« PreviousContinue »
FROM THE SECOND VOLUME OF LORD MULGRAVE'S ESSAYS ON ELOQUENCE, LATELY PUBLISHED.
"We now come to speak of Tropes. Trope comes from the Greek word Trepo, to turn. I believe that tropes can only exist in a vocal language, for I do not recollect to have met with any among the savages near the Pole, who converse only by signs; or if they used any, I did not understand them. Aristotle is of opinion that horses have not the use of tropes.Dean Swift seems to be of a contrary opinion; but be this as it may, tropes are of very great importance in Parliament, and I cannot enough recommend them to my young readers.
Tropes are of two kinds; 1st, such as tend to illustrate our meaning; and 2dly, such as tend to render it obscure. The first are of great use in the sermo pedestris; the second in the sublime. They give the os magna sonans; or, as the same poet says in another place, the ore rotundo; an expression, which shows, by the bye, that it is
as necessary to round your mouth, as to round your periods.-But of this more hereafter, when I come to treat of mouthing, or, as the Latins call it, elocutio.
In the course of my reflections on tropes, I have frequently lamented the want of these embellishments in our modern logbooks. Strabo says they were frequently employed by the ancient sailors; nor can we wonder at this difference, since our young seamen are such bad scholars: not so in other countries; for I have seen children at the Island of Zanti, who knew more of Greek than any First Lieutenant. First Lieutenant. Now to return to Tropes, and of their use in Parliament. I will give you some examples of the most perfect kind in each species, and then quit the subject; only observing, that the worst kind of tropes are puns; and that tropes, when used in controversy, ought to be very obscure; for many people do not know how to answer what they do not understand. Suppose I was desirous of pressing forward any measure, and that I apprehended that the opposite party wished to delay it, I should personify procrastination by one of the following manners:
1. "This measure appears to be filtered through the drip-stone of procrastination.” This beautiful phrase was invented by a near relation of mine, whose talents bid fair to make a most distinguished figure in the
2. “This is another dish cooked up by the procrastinating spirit." The boldness of this figure, which was invented by Mr. Drake, cannot be too much admired.
3. "This appears to be the last hair in the tail of procrastination."
"The Master of the Rolls, who first used this phrase, is a most eloquent speaker; but I think the two former instances much more beautiful, inasmuch as the latter personification is drawn from a dumb creature, which is not so fine a source of metaphor as a Christian.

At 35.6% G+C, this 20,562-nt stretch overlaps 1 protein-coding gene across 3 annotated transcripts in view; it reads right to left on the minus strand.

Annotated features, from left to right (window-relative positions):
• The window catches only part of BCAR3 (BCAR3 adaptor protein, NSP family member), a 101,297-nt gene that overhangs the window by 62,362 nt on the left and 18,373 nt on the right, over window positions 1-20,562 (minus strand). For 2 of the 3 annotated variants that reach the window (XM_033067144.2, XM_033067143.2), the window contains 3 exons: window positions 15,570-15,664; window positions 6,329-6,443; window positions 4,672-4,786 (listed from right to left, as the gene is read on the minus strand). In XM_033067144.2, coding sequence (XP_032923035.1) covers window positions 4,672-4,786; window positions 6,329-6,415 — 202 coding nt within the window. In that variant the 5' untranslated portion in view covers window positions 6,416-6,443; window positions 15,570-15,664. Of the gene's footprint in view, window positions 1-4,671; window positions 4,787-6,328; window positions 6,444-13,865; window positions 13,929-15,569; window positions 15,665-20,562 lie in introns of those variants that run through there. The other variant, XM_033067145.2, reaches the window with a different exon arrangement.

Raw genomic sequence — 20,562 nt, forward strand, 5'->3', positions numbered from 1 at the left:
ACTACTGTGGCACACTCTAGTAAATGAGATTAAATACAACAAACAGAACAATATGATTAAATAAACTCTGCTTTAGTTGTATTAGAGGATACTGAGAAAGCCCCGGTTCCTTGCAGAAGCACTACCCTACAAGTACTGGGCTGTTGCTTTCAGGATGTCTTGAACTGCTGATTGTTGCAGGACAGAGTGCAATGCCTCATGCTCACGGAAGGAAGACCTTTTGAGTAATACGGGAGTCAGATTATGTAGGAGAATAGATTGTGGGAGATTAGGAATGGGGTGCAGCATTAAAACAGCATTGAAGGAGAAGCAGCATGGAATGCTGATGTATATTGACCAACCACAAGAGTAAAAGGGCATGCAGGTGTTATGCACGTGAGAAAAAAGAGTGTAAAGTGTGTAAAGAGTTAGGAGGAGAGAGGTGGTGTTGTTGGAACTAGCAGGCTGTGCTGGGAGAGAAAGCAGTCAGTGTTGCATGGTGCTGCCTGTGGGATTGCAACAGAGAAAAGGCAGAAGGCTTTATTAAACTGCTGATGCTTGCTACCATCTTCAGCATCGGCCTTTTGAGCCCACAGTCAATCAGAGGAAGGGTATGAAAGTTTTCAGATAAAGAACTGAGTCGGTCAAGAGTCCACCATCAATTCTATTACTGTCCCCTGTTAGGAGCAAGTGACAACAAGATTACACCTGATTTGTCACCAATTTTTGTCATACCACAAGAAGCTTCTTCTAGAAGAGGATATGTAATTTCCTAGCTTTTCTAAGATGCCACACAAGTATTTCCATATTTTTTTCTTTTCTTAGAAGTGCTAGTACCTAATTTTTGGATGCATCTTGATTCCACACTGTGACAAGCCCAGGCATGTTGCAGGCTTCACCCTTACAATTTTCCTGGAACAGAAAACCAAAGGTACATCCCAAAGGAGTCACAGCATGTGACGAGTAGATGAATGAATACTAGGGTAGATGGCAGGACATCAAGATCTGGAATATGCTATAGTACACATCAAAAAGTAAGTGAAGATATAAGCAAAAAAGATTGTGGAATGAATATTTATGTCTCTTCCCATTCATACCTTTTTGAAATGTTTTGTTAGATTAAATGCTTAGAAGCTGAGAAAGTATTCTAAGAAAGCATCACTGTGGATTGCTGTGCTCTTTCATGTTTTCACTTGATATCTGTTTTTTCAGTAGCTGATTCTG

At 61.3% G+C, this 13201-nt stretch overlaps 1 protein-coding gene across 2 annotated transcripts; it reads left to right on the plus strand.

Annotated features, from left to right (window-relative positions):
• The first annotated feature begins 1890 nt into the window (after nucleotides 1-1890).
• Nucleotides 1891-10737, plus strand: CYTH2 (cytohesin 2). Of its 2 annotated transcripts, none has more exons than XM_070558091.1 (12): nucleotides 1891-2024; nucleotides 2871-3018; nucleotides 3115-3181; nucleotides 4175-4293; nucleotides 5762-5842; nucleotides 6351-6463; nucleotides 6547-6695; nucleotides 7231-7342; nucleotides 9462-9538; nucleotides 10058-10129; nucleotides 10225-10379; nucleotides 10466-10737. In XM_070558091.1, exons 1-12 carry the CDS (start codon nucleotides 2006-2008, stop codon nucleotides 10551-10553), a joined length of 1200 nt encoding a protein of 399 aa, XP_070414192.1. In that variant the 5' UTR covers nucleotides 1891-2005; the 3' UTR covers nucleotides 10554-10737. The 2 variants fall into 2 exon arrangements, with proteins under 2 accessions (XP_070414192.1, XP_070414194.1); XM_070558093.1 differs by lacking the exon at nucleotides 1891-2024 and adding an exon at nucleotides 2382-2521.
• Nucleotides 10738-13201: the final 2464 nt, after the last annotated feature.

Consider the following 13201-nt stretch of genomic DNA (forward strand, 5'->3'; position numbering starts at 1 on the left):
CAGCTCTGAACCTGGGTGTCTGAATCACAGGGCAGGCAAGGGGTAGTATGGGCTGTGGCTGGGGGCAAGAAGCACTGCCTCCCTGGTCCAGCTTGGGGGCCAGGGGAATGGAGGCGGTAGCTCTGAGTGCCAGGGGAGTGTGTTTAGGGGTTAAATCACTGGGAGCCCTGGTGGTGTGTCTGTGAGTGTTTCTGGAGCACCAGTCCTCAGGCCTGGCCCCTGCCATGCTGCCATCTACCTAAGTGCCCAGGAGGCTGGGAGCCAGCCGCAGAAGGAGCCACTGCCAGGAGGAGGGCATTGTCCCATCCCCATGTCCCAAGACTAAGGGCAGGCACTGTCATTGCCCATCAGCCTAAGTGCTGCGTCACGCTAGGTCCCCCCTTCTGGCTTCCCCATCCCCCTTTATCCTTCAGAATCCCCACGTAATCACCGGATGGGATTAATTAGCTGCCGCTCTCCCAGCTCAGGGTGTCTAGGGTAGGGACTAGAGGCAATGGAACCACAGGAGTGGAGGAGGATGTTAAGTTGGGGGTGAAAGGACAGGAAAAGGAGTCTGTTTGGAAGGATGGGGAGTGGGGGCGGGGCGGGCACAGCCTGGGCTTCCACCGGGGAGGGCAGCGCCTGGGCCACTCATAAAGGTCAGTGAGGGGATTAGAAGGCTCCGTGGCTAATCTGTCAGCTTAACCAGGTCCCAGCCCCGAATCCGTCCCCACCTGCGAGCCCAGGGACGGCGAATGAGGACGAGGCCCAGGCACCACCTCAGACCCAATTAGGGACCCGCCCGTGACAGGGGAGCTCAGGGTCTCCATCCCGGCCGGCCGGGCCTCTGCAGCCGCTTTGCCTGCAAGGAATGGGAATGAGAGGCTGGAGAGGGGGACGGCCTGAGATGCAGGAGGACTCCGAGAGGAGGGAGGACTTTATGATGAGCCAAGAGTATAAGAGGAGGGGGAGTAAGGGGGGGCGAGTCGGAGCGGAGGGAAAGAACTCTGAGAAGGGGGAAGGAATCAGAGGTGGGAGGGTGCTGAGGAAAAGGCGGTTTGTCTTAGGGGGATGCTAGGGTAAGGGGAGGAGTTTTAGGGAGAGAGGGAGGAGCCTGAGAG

Having thus exhausted the subject of metaphors, I shall say a few words concerning similes, the second of tropical figures, in point of importance."
As nothing which relates to this great man can be indiffe rent to the public, we are happy in laying before our readers the following particulars, the truth of which may be depended on:
MR. PITT rises about mine, when the weather is clear; but if it should rain, Dr. PRETTYMAN advises him to lie about an hour longer. The first thing he does is to eat no breakfast, that he may have a better appetite for his dinner. About fen he generally blows his nose and cuts his toenails; and while he takes the exercise of his bidet, Dr. PRETTYMAN reads to him the different petitions and memorials that have been presented to him. About eleven his valet brings in Mr. ATKINSON and a WARM SHIRT, and they talk over the New Scrip, and other matters of finance. Mr. ATKINSON has said to his confidential friends round 'Change, that Mr. PITT always speaks to him with great affability. At twelve Mr. PITT retires to a water-closet, adjoining to which is a small cabinet, from whence Mr.
JENKINSON Confers with him on the secret instructions from BUCKINGHAM-HOUSE. After this, Mr. PITT takes a long lesson of dancing; and Mr. GALLINI says, that if he did not turn in his toes, and hold down his head, he would be a very good dancer. At two Mr. WILBERFORCE comes in, and they both play with Mr. PITT's black dog, whom they are very fond of, because he is like Lord MULGRAVE in the face, and barks out of time to the organs that pass in the street. After this Mr. Prrr rides. We are credibly informed, that he often pats his horse; and, indeed, he is remarkably fond of all dumb creatures both in and out of Parliament. At four he sleeps.-Mr. PITT eats very heartily, drinks one bottle of port, and two when he speaks; so that we may hope that Great Britain will long be blessed with the superintendence of this virtuous and able